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Loch Lomond and The Trossachs Private Tour Scotland

Loch Lomond is only thirty minutes from Glasgow City Centre, yet it is a world away. It is possibly one of the best known Scottish destinations possibly as a result of the famous traditional song, The Bonnie Banks o’ Loch Lomond” that has somehow made itself familiar worldwide.

By yon bonnie banks and by yon bonnie braes,
Where the sun shines bright on Loch Lomond,
Where me and my true love were ever wont to gae
On the bonnie, bonnie banks o’ Loch Lomond.

Chorus:
O ye’ll tak‘ the high road, and I’ll tak‘ the low road,
And I’ll be in Scotland a’fore ye,
But me and my true love will never meet again,
On the bonnie, bonnie banks o’ Loch Lomond.

Loch Lomond is the gateway to the Highlands. It’s where the lowland central belt ends and something very different begins.

The Loch itself is 22.6 miles long (36.4Km) and is the largest inland water feature (in terms of surface area) in mainland UK. The road only goes up the western side of the loch, with most of the Eastern side only accessible by foot or by boat. The West Highland Way, the most famous walk in Scotland, goes up the east of the loch.

The loch forms part of the Loch Lomond and the Trossachs National Park, and holds multiple conservation designations. There are many strange and wonderful things to see and note. For instance, there is a white stag on the small island of Inchcailloch, ‘Island of the old women’. There was a nunnery on this island that was founded by St Kentigerna.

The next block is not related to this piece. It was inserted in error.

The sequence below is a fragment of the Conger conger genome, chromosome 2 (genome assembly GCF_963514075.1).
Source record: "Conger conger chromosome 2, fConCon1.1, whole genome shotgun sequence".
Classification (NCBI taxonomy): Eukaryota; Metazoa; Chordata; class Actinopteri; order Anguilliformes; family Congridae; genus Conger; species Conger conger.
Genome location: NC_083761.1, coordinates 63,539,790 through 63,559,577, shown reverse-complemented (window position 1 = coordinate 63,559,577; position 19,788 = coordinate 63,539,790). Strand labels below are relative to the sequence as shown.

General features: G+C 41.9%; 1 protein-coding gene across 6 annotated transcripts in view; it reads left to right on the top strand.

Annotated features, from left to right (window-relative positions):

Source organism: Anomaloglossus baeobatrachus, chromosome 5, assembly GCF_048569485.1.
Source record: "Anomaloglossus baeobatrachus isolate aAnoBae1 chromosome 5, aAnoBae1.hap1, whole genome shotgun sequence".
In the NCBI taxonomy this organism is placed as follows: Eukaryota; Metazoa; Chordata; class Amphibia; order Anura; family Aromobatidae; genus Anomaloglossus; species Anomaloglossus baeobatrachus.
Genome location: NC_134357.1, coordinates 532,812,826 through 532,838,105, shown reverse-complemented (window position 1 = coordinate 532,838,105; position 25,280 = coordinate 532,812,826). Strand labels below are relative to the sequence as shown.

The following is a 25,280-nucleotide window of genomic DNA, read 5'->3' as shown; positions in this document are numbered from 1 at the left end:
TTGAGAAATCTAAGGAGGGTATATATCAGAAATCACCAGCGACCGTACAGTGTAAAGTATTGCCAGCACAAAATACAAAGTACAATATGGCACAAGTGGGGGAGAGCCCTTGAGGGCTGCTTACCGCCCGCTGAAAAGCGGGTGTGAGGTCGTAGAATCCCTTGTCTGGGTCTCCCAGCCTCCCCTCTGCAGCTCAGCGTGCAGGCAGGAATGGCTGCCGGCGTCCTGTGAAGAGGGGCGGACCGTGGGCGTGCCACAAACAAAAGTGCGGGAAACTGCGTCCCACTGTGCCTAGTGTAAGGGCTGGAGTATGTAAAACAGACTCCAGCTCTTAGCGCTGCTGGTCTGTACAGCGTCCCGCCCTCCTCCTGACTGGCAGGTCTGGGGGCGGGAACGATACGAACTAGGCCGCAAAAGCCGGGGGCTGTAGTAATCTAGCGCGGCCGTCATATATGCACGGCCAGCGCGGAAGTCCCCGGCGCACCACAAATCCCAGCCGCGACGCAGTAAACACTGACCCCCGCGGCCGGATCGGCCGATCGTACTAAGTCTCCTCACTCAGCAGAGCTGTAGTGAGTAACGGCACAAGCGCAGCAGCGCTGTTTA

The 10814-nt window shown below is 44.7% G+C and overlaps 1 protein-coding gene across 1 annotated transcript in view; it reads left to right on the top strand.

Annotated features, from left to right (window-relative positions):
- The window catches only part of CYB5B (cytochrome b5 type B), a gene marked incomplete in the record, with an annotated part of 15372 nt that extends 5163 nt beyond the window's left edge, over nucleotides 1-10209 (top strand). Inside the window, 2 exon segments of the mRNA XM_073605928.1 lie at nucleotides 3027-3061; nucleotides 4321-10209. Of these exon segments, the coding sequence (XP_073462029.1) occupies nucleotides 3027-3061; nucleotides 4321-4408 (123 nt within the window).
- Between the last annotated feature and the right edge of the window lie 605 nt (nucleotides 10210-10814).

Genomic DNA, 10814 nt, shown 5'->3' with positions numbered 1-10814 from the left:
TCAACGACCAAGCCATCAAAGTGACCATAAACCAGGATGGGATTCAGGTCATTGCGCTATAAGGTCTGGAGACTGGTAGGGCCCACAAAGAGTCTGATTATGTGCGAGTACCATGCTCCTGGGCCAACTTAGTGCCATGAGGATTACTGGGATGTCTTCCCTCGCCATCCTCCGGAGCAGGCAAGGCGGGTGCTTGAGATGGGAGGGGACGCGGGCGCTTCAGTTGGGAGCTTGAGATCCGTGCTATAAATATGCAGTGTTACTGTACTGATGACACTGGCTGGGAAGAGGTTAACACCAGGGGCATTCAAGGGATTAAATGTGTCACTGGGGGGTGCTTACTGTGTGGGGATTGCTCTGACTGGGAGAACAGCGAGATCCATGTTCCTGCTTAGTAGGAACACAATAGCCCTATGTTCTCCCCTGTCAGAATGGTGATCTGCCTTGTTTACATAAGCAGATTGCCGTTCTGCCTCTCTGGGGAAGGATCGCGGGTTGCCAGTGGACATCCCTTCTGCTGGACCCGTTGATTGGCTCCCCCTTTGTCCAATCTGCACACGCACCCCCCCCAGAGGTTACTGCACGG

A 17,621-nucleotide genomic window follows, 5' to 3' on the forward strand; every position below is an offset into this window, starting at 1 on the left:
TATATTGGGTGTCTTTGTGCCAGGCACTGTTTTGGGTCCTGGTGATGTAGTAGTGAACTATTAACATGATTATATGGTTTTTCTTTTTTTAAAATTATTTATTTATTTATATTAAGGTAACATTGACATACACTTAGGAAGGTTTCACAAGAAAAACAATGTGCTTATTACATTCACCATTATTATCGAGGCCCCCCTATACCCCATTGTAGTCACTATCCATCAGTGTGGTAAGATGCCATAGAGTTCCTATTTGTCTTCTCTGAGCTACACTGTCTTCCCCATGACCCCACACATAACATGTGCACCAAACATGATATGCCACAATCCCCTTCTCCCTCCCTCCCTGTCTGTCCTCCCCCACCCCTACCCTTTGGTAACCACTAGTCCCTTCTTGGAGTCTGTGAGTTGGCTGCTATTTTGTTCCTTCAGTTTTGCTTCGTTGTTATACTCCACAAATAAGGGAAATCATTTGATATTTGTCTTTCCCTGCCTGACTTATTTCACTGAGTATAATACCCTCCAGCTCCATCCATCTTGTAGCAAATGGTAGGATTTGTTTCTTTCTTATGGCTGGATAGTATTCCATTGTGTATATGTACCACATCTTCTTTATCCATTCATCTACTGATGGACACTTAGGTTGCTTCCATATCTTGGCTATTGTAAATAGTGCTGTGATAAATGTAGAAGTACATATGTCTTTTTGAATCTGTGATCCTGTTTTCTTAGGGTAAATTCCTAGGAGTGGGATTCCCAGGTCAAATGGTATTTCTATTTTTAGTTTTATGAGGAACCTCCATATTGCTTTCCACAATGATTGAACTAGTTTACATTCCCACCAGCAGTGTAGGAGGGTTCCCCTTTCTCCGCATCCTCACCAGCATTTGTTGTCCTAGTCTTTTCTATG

On Inchconnachan, there is a colony of wallabies, which were introduced in the 1940’s and have been living there wild ever since. Some of the islands can be accessed by boat from Balmaha.

The Trossachs

The Trossachs contains the towns of Aberfoyle and Callander, Loch Lomond and Loch Katrine, which supplies most of Glasgow with its drinking water. There are boat trips available on Loch Katrine too, which is the only way to see it as there are no roads surrounding it.

Visit the towns of Callander and Aberfoyle both traditional old Scottish towns dating back hundreds of years. In fact, the area has been settled since Neolithic times and even the Romans had a presence there. The famous folk hero Rob Roy MacGregor also bided from these parts.

A trip to the Trossachs would not be complete without visiting the only lake in Scotland, The Lake of Menteith. Just up the hill from Aberfoyle is The Lodge Forest Visitor Centre, which is great for bird watching (including birds of prey) and some short walks. It is also a good place to see red squirrels. They have a hide, so you can watch the squirrels feed not ten feet from you. It’s a rare opportunity to see these rare and very shy creatures.

The Trossachs looks and feels like the Highlands, despite only being an hour from Glasgow. It is often overlooked as visitors drive past it on their way further North. However you would be bypassing some real treasure. Great walks, amazing scenery, peace and quiet. It is all found in abundance in the Trossachs.